Sanford Schram, a political-science professor at CUNY Hunter, who wrote “Disciplining the Poor” and “Hard White,” puts it bluntly: “I do think the federal government has been complicit in the perpetuation of race-based discrimination that has led to African Americans lagging behind whites. No question about it.”
The New Deal brought jobs to Americans, but different kinds of jobs for different races
The US government has spent trillions of dollars trying to prop up its economy during the coronavirus pandemic, but it has stopped short of a “wartime economy“-style mobilisation or the kind of massive public-works program that some experts have said is badly needed to stem double-digit unemployment.
But the Black Lives Matter movement – given new urgency after George Floyd’s killing by the police in Minneapolis in late May – has exposed a separate problematic legacy of the New Deal, the series of policies enacted by President Franklin D. Roosevelt to get the US out of the Great Depression of the 1930s. It was introduced in an era defined by segregation and explicit racism.
It’s true that Roosevelt appointed several Black leaders to prominent leadership positions within his administration, known as the “Black Cabinet,” and his policies helped make thousands of jobs newly available to Black Americans, but as Ibram X. Kendi points out in “Stamped from the Beginning,” policies enacted at the time reflected a racist culture.
When the New Deal got Americans back to work, white Americans got the first pick at jobs, and when Black Americans did get jobs, they were given lower wages, according to the University of Houston’s Digital History Project.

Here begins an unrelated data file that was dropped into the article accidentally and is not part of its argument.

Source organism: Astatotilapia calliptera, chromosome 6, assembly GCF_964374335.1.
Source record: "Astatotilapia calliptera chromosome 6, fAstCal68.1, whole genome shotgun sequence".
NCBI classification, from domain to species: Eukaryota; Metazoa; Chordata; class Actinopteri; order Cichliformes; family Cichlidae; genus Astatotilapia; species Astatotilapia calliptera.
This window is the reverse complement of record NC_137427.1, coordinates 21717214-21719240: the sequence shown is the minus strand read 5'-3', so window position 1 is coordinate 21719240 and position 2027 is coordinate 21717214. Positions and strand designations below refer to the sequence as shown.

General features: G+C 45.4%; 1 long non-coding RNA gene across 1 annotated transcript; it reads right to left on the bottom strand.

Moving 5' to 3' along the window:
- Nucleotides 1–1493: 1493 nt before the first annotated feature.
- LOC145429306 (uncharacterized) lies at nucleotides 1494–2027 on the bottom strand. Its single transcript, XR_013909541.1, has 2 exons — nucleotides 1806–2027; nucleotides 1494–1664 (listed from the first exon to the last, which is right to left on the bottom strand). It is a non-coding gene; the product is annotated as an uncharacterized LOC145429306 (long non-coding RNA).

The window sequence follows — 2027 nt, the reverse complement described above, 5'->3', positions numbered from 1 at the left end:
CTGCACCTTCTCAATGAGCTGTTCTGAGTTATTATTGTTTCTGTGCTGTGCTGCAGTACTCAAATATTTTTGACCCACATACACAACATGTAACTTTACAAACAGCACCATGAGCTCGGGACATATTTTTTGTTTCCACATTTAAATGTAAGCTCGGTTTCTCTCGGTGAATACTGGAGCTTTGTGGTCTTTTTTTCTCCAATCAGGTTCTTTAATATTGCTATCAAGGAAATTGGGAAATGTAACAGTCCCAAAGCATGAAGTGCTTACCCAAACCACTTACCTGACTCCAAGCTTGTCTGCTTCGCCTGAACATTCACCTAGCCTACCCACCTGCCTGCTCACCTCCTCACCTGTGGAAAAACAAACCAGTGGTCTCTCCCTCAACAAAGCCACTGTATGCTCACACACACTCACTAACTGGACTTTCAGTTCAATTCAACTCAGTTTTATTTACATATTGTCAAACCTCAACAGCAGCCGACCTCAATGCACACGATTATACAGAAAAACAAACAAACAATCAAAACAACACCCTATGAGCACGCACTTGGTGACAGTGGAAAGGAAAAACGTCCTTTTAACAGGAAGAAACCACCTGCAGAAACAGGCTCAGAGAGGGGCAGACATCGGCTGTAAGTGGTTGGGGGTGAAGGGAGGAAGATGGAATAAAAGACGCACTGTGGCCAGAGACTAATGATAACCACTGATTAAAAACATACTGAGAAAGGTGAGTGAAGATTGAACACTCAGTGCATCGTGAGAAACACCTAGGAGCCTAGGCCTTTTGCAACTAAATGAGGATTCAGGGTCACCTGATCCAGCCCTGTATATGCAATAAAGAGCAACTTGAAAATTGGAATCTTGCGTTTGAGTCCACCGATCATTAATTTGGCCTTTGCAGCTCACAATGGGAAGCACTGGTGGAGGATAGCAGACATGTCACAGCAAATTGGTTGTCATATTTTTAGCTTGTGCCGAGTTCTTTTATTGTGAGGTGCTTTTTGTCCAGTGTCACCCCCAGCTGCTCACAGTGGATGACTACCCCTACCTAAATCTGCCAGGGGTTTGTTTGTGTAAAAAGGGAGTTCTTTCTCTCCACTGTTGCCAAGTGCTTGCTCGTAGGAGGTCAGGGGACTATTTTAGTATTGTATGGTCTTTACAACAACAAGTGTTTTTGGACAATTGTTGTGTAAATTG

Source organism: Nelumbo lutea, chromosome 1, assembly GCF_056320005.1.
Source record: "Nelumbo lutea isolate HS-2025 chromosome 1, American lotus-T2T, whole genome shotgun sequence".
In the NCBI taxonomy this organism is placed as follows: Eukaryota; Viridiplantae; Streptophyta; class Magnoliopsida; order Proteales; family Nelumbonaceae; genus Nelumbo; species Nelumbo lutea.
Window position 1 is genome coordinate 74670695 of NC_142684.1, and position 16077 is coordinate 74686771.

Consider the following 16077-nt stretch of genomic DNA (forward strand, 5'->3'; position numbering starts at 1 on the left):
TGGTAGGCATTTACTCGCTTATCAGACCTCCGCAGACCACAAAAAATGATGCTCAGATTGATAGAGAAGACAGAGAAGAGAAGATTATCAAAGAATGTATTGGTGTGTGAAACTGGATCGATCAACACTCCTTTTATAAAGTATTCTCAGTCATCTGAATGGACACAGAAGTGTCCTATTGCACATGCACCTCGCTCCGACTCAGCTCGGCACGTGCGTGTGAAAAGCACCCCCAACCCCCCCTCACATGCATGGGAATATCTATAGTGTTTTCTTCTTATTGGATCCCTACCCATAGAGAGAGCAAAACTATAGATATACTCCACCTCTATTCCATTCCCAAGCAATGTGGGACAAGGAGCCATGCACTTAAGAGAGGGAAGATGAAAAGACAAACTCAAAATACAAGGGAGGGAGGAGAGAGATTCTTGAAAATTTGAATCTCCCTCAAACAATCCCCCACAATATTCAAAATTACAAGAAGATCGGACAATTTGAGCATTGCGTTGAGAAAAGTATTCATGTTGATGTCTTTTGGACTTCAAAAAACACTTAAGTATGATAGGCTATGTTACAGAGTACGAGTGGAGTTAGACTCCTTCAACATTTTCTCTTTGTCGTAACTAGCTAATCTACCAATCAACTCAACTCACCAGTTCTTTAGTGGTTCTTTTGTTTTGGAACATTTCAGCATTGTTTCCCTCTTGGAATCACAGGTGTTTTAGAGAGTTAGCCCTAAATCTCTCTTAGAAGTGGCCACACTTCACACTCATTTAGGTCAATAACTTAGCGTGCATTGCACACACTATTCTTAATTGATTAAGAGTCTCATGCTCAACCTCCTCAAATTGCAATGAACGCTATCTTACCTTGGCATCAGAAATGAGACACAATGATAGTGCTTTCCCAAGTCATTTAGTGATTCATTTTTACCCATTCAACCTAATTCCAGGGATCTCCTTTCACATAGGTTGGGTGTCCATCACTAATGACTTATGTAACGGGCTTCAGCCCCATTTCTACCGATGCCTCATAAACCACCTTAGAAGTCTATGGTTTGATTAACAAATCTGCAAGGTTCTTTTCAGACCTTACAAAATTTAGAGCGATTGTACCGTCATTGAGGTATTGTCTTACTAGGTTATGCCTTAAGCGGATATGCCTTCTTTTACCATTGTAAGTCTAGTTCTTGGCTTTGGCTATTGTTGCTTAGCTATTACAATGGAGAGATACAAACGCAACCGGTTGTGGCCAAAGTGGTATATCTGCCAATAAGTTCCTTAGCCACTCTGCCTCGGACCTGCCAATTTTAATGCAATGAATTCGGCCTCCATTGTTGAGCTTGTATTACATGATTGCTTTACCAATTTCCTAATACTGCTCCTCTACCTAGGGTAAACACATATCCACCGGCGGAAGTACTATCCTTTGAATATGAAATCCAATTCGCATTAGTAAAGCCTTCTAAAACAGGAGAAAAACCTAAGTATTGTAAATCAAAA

“State and local governments administered almost all federal New Deal programs, and many of these state and local government leaders, especially in the South, were virtually all white … and racist,” Gary Orfield, a professor of education, law, political science, and urban planning at the University of California at Los Angeles, told Business Insider.
Also, Black people were excluded from key benefits created during this period. The Social Security Act of 1935, for instance, prohibited domestic and agricultural workers (an outsize number of whom were Black or Latino) from receiving benefits.
Black workers were also excluded from progressive labour regulations passed during that time, Paul Moreno, a history professor who is the dean of social sciences at Hillsdale College, told Business Insider.
Many unions had explicit clauses in their constitutions that said that only whites could be members. So you could have a situation where an employer was forced to bargain with an exclusively white union and he’d have to fire all of his Black employees.